Sunday, 30 March 2008

Bon Iver - For Emma, Forever Ago

Bon Iver - Flume

We've all had that feeling; when things get on top of you and you wish you could escape somewhere and shut the world away. After the break up of his long time band, DeYarmond Edison, Justin Vernon removed himself to a remote cabin in the woods of Northwestern Wisconsin for four months over winter. He spent his days splitting wood and generally working the land and in this isolation and contemplation recorded the bulk of this extraordinary album.

Bon Iver is a corruption of the French for 'good winter' and the recording of this album has clearly been a cathartic experience for Vernon. It is filled with love, loss and emotion and with its starting point of a man alone with his thoughts and a guitar the album actually builds into something far larger. I mean this literally with the addition of extra vocals and instruments on tracks like Flume and For Emma but elsewhere, with the layering of his own voice Vernon creates a surprisingly full sound and with necessity the mother of invention the album contains some musical surprises too, this isn't just an album of folky guitar strumming.

On most tracks Vernon employs a falsetto but his range is much wider on tracks like Skinny Love. The Wolves (Acts I and II) has a soulful and, dare I say it, funky feel to the vocals as he repeats 'What might have been lost'. Blindsided begins with a single note repeated but from this he weaves layer upon layer of voice to create something surprisingly complex. Lyrically the album can be a little obtuse but on some tracks there is total clarity. Closing track re:stacks is a beautiful finish in which, despite my talk of catharsis, he sings ' This is not the sound of a new man or crispy realization/It's the sound of the unlocking and the lift away/Your love will be/Safe with me'

So if you ever get that feeling I mentioned earlier and you can't get away to the country, take the phone off the hook, put this album on and enjoy, there isn't a weak track on it.


John Self 8 August 2008 at 07:50  

My brother-in-law recommended this to me. He's eight years younger than me and pretty 'cool' and I've enjoyed other recommendations of his (which you've probably reviewed also!) like The National, The Skids, Modest Mouse and Death Cab for Cutie. But I picked this one up and held it to a listening post in the shop formerly known as Virgin and was pretty disappointed. Seemed very folksy to me, and I'm afraid there's something in folk which just rubs me up completely the wrong way. Even the great Stephen Duffy bored me rigid when he takes the Lilac Time down that particular country road.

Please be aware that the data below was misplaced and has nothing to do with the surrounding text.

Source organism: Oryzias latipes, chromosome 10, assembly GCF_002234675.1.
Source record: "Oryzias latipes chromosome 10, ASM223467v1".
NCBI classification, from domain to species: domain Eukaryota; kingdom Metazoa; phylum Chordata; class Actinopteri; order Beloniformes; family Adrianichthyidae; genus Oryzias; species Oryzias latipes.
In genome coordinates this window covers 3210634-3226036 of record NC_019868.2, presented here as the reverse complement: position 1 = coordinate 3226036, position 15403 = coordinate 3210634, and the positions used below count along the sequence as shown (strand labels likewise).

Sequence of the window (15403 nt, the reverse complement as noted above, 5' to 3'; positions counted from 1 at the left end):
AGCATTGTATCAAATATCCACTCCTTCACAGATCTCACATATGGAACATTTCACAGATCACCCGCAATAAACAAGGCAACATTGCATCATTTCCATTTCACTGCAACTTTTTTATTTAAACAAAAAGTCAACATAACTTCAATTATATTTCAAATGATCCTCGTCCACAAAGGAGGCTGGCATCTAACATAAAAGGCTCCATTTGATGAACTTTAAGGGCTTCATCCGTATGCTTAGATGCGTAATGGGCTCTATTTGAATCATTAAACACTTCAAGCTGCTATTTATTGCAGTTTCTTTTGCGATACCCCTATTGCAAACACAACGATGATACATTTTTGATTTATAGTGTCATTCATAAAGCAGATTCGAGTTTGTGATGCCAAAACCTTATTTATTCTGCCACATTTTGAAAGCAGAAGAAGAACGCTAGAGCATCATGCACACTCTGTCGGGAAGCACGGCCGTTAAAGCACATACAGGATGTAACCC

William Rycroft 10 August 2008 at 08:09  

I'm sorry you were disappointed John, it certainly has a folksy feel and I know that can be a bit of a turn off, but I think that repeated listens reveal something a bit more complex than that strumming-round-a-camp-fire tedium which sums up lots of folk. If you didn't like this then steer clear of Fleet Foxes, my other favourite find of this year.

jamesewan,  15 August 2008 at 14:21  

Bon Iver's definitely the year's best for me so far. Fleet Foxes and Nick Cave probably not far behind. Portishead's 'Third' was initially disappointing but has grown on me a bit, and i'm enjoying Micah P Hinson and the Red Empire Orchestra - which you might also like if you're into alt-country/folk. In reply to your comment on my site about Grizzly Bear I've also flagged up the forthcoming album by the affiliated Department of Eagles. Any other major 2008 recommendations?

William Rycroft 16 August 2008 at 08:04  

Well, for quality pop I've been really enjoying Vampire Weekend. For something a little more considered I'd recommend Elbow. I also discovered Joan As Police Woman this year; beautiful emotional song writing. All a bit different from the alt-country we've been talking about but variety is the spice of life!

Max Cairnduff 6 October 2010 at 00:09  

I got this recently. It is very good, but in places it reminds me very strongly, perhaps too strongly, of Neil Young.

Which isn't knocking Neil Young. Quite the contrary, the problem is that he's hard to live up to.

I notice you like Vampire Weekend. How did you find the second album? I thought it not as strong. I saw them live a while back, it turns out they cope poorly with driving icy rain. Too much of a summery sound. Still good though.

William Rycroft 6 October 2010 at 09:16  

Neil Young does cast a pretty lengthy shadow. I had a listen to this recently and thought it stood up pretty well, even after all the hype had died down. It's a very atmospheric piece that I always want to listen to from start to finish.

I liked Vampire Weekend's second album but definitely prefer the first. I can well imagine the bad juxtaposition of 'Upper West Side Soweto' and the pouring ran. It calls for a Mansard Roof!

Max Cairnduff 6 October 2010 at 11:22  

I'm not that plugged into the hype, so thankfully I came to the album without much by way of expectations. I only bought it a month or so back. It's growing on me, but then I often find albums do that. When I first listened to LCD Soundsystem I thought it was derivative crap. I was wrong though, it's now among my favourite stuff.

The second album for VW is good, it's just not got quite the same number of spikes of brilliance that the first had. Difficult second album syndrome I guess.

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